There is a growing body of evidence supporting the idea that stress and schizophrenia are closely linked. One groundbreaking study found that 46% of patients who experienced their first bout of schizophrenia underwent some stressful life event in the preceding three months.
The stress cascade begins with the release of certain hormones in the brain. This release, in turn, triggers physiological effects that make your heart work more, shunt blood away from the digestive system and set up the "fight or flight" reaction, a state of high arousal, increased vigilance and excessive levels of cortisol.
Stress and cortisol have been shown to damage -- and even destroy -- nerve cells in the hippocampus, which plays an important role in memory. These elements of the stress cascade -- excessive cortisol production, damage to the hippocampus and impairment in certain types of memory related to the hippocampus, all occur commonly in patients with schizophrenia.
Combat veterans with PTSD suffer a loss of hippocampal volume. In fact, there is a direct link between how these veterans perform on standard memory tests and the size of their hippocampus.
Research has shown that patients with schizophrenia have smaller hippocampal volumes than people without the disease.
This is backed up by studies that have found that individuals with schizophrenia suffer from problems in areas of brain functions that are associated with the hippocampus, such as memory and the ability to coordinate and carry out tasks.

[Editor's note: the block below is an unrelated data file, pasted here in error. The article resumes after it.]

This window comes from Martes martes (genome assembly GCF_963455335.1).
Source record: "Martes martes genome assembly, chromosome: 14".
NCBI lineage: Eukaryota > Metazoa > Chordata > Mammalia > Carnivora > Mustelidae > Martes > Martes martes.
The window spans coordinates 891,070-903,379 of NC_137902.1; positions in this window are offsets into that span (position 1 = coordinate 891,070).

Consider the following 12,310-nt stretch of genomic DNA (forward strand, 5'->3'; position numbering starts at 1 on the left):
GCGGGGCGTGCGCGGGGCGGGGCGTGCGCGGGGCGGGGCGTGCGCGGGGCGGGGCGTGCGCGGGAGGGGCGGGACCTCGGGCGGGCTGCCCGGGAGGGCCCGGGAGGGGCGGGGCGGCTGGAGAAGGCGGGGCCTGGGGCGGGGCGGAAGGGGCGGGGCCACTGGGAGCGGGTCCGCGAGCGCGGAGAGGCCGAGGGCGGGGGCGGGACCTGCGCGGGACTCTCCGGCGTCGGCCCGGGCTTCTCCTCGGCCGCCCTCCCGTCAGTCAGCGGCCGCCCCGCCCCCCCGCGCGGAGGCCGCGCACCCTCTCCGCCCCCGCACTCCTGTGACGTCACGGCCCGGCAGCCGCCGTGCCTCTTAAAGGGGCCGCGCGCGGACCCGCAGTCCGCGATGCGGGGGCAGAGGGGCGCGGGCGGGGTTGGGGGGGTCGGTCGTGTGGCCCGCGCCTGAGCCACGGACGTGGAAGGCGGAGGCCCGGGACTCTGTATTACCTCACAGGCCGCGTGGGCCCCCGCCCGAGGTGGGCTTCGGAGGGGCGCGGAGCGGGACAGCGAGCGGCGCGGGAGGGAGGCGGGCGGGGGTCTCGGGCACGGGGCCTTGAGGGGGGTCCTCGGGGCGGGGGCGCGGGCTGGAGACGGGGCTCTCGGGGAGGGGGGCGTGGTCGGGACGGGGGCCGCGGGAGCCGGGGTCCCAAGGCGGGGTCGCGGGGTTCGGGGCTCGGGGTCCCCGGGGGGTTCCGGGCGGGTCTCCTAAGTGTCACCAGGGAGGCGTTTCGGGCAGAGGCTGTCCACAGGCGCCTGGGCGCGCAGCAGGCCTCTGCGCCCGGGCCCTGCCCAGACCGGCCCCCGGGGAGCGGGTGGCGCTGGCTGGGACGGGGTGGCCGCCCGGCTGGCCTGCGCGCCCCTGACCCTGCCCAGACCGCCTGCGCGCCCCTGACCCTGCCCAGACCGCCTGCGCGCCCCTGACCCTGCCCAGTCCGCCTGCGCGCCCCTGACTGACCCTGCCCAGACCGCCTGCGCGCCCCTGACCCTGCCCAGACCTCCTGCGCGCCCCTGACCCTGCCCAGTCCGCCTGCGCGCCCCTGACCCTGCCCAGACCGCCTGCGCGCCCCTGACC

For example, combat veterans with PTSD suffer a loss of hippocampal volume. In fact, there is a direct link between how these veterans perform on standard memory tests and the size of their hippocampus. Adult survivors of childhood abuse also have both smaller hippocampi and impaired memory. Problems regulating cortisol production ("cortisol dysregulation") and small hippocampal size are also common in depression.
Chronic stress by itself seems to cause wear and tear on the brain. Cortisol levels increase with age and studies have shown shrinkage of the hippocampus and memory impairment even in healthy older people.
Cushing's disease is an illness that causes the body to make too much cortisol. Patients with Cushing's have memory problems that can actually be reversed when the disease is successfully treated.
Finally, both healthy research subjects who take medications that resemble cortisol, such as prednisone, and patients who take these medications for medical reasons, demonstrate these same reversible memory problems.
Not only may stress management techniques prevent the onset or lessen the severity of schizophrenia, delay relapse in those already ill and reduce overall anxiety, but studies indicate that cells within a damaged hippocampus can regenerate when stress or cortisol is reduced.
There are also several drugs with good safety records that seem to prevent stress-induced damage to the hippocampus. These include tianeptine, 46 an anti-depressant, and phenytoin (sold under the brand name Dilantin®) which is used to treat seizures (epilepsy).
Because schizophrenia is a group of varied disorders, not one disease, and because there is unquestionably a genetic component to the disease, stress may well be a more important factor in some cases of schizophrenia than in others.
Nevertheless, a better understanding of how stress may affect the onset and course of schizophrenia is likely to lead to the development of newer and better treatments, including more effective drugs, for the devastating and, up to now, relatively untreatable cognitive problems that are one of the chief effects of this terrible disease.